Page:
Rapid growth in Moss Bluff

By By John Guidroz / American Press

Calcasieu Parish officials have focused more on providing adequate infrastructure and utilities for residents in Ward 1, an

area that has steadily grown over the last few decades.

District 1 Police Juror Shannon Spell represents part of Ward 1, which includes Moss Bluff and Gillis. He said the growth

“has put a strain on infrastructure in that community.”

“In my opinion, the infrastructure has not kept up with that growth,” Spell said.

According to U.S. Census Bureau data, the population of Ward 1 went from 10,126 in 1980 to 19,428 in 2010. The Moss Bluff-Gillis

area grew by 57 percent between 1990 and 2000 — which Bryan Beam, the parish’s administrator, said was more than any other

unincorporated area of the parish.

“A lot of folks want to live there, but they experience the challenge that comes with growth,” he said. “We’re seeing more

and more of those types of problems. It’s very much akin to a city even though they remain unincorporated.”

Since 1994, Ward 1 has seen continued permits for new residences, manufactured homes and commercial/light industrial. Ward

1 has also seen an average of nearly four subdivisions accepted each year from 1994 through 2011.


Spell said the Police Jury and the parish’s special service districts within Ward 1 have worked for several years to prepare

communities for growth.

“In the past, things were more reactive

(than) proactive,” he said. “Services across the board have had to grow

into new responsibilities.

We’re behind, but we’re taking strides to accomplish that goal.”

One recent effort is the new bridge on North Perkins Ferry Road, which opened in July. It is part of a three-phase project

to improve drainage for neighborhoods in the area. Spell said it took three years before work began on the project.

“Sometimes it’s slow going, but if you have a plan and you stick to it, you can make a difference,” he said.

Spell said Community Center and Playground District 4 of Ward 1 is looking to expand its recreation facilities, instead of

just maintaining them.

Spell said Fire Protection District 1 of Ward 1 has two full-time-staffed fire stations in Moss Bluff, along with several

satellite stations. He said these facilities help maintain insurance ratings and will hopefully improve them over time.

Spell said the Waterworks District in Ward 1 has grown from simply distributing water to homes to providing fire hydrants

and supplying for fire protection.

Missing link

Spell said Ward 1 is not the only area in the parish that will experience growing pains.

“The problems we’re having now will

occur in Carlyss, south Lake Charles and LeBleu Settlement,” he said.

“All these communities

are different, but they all have a lot in common when it comes to

infrastructure and growth and keeping up with those issues.”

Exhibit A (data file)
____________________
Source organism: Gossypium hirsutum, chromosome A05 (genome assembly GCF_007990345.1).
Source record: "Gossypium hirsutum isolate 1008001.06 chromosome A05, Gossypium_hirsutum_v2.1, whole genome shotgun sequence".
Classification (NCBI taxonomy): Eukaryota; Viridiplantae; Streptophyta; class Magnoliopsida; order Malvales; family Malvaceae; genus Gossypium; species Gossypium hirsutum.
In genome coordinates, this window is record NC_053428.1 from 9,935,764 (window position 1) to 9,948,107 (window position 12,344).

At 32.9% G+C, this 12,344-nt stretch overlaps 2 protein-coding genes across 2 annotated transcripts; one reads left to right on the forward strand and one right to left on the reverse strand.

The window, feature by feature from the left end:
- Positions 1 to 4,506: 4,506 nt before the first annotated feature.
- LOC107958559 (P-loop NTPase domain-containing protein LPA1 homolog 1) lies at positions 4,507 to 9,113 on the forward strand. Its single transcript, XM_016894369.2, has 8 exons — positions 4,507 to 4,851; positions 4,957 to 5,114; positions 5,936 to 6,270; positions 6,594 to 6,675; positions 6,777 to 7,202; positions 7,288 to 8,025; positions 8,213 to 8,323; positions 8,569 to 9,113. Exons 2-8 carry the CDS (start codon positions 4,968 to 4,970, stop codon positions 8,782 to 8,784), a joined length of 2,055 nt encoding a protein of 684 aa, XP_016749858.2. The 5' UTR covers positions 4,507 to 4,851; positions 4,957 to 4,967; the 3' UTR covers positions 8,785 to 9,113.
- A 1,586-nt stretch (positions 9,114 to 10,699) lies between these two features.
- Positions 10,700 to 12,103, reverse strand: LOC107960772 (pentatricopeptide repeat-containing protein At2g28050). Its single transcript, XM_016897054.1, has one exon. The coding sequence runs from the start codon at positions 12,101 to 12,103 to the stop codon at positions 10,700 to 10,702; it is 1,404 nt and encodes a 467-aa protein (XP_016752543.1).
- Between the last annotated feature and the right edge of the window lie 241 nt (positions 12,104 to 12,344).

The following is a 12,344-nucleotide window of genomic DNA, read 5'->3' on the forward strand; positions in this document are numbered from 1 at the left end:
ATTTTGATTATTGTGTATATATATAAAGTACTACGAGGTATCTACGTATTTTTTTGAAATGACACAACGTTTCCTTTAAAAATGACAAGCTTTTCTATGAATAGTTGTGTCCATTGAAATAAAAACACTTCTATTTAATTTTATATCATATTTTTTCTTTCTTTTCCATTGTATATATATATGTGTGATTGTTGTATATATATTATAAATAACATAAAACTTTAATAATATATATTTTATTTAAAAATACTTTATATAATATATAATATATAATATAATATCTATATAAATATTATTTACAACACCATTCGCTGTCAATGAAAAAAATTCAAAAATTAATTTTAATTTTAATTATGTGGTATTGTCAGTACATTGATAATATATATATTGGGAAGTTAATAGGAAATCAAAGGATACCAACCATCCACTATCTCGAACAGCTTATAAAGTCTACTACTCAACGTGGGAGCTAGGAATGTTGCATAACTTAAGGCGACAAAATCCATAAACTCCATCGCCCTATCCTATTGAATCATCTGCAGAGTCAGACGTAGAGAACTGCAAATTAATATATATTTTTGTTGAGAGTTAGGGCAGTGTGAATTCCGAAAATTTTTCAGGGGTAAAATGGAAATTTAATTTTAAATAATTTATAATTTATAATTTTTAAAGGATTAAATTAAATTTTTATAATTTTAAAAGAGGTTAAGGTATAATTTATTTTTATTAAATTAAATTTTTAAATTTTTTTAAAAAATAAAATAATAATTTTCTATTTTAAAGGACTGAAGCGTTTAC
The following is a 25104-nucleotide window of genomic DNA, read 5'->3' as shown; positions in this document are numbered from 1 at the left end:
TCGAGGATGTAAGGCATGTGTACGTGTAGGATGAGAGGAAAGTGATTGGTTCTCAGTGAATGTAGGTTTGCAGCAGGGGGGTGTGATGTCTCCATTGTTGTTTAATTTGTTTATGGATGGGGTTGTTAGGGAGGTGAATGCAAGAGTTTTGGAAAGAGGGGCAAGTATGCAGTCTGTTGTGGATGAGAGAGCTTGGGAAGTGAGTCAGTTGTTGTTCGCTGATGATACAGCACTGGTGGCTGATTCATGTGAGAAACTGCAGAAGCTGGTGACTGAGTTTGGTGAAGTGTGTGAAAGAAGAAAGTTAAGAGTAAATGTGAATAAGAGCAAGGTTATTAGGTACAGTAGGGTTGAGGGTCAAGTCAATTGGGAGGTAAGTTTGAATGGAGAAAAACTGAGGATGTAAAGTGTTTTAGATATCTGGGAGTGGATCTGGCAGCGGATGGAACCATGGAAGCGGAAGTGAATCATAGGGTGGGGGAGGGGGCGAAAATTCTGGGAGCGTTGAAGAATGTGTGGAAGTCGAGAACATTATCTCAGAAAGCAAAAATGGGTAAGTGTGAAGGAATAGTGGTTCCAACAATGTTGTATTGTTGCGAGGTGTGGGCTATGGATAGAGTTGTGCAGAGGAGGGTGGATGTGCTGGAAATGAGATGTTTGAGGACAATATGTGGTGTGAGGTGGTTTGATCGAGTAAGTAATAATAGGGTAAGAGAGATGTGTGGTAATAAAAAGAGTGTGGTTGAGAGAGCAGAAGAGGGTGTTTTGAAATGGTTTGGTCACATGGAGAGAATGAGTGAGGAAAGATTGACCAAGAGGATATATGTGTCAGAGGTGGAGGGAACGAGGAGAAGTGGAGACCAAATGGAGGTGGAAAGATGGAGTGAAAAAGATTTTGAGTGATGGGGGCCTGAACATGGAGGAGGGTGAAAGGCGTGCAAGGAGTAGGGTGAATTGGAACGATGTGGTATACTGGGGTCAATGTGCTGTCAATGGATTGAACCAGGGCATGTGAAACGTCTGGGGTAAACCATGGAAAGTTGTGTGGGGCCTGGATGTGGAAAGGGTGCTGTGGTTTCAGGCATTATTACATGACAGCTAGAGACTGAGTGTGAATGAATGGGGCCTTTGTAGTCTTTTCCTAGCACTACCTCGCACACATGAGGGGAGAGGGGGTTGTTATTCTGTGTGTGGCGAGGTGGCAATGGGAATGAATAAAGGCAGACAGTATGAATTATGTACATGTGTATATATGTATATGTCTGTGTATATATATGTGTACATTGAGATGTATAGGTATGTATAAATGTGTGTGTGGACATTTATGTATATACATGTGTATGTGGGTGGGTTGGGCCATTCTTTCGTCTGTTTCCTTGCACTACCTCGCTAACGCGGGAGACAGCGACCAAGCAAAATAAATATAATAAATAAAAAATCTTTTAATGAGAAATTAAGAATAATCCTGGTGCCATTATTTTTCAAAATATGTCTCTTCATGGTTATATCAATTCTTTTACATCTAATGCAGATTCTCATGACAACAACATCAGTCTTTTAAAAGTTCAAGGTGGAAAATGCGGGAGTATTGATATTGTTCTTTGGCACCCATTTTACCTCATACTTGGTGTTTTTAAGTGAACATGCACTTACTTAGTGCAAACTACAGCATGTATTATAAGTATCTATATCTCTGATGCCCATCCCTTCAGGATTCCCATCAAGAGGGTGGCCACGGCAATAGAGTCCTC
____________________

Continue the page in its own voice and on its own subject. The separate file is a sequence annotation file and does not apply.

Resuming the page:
Spell said the “big missing link” to encouraging businesses to invest in those areas is sewer.

“You’re not only dealing with public safety, but also economic development,” he said. “We’re getting to a point where your

unincorporated areas are urbanizing. There’s water, fire protection and drainage in most areas, but sewer is not.”

‘Bedroom community’

Joe Kennison has lived in Moss Bluff since 1998. While he initially moved there with his wife to be closer to her family,

he said they have stayed largely because the area still feels like a “bedroom community.”

“It’s quiet; it has that country feel, but it is still close enough to town,” Kennison said. “A lot of our closest friends

are our neighbors.”

Pam Dibbley moved into a home on 40 acres in Moss Bluff in 1978. She said she has embraced the growth and the improved services

that come along with it.

“When we moved, it was dirt roads and gravel,” Dibbley said. “Now it’s all paved; that’s been a blessing.”

Dibbley said the infrastructure has made travel within Ward 1 easier.

“Back then, you couldn’t get from one place to another rationally,” she said. “The subdivisions were placed anywhere, and

infrastructure wasn’t there. There’s a handle on it now.”

Dibbley said the schools in Ward 1 provided a high-quality education for her children and are a big reason people move into

the community.

Kennison said he believes officials who represent Ward 1 have kept up with the growing population over the years.

“There’s been some bumps in the road, but that’s to be expected,” he said. “The North Perkins (bridge project) was a little

bit of an inconvenience, but obviously it was a necessity for people who needed drainage.”

Even with the growth, Kennison said the area has not seen many chain restaurants. He said this is because Ward 1 is not tied

in with municipal sewer systems and that companies don’t want to invest in water treatment facilities.

“It would be nice to have those restaurants here, instead of us having to drive into town,” he said. “But it’s a small price

to pay to live in a quiet community.”